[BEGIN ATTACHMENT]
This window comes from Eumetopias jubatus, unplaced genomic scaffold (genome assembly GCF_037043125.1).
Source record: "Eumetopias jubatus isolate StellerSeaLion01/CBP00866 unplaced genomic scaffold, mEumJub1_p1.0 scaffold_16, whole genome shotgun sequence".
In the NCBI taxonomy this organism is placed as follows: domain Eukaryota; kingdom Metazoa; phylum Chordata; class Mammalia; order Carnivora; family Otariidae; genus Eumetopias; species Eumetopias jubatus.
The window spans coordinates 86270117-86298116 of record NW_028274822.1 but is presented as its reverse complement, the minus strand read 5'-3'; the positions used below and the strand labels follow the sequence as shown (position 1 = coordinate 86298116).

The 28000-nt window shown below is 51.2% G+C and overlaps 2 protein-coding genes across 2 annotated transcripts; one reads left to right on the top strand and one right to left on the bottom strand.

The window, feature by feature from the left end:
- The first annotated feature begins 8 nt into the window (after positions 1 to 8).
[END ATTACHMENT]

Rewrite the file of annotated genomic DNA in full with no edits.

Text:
This window comes from Eumetopias jubatus, unplaced genomic scaffold (genome assembly GCF_037043125.1).
Source record: "Eumetopias jubatus isolate StellerSeaLion01/CBP00866 unplaced genomic scaffold, mEumJub1_p1.0 scaffold_16, whole genome shotgun sequence".
In the NCBI taxonomy this organism is placed as follows: domain Eukaryota; kingdom Metazoa; phylum Chordata; class Mammalia; order Carnivora; family Otariidae; genus Eumetopias; species Eumetopias jubatus.
The window spans coordinates 86270117-86298116 of record NW_028274822.1 but is presented as its reverse complement, the minus strand read 5'-3'; the positions used below and the strand labels follow the sequence as shown (position 1 = coordinate 86298116).

The 28000-nt window shown below is 51.2% G+C and overlaps 2 protein-coding genes across 2 annotated transcripts; one reads left to right on the top strand and one right to left on the bottom strand.

The window, feature by feature from the left end:
- The first annotated feature begins 8 nt into the window (after positions 1 to 8).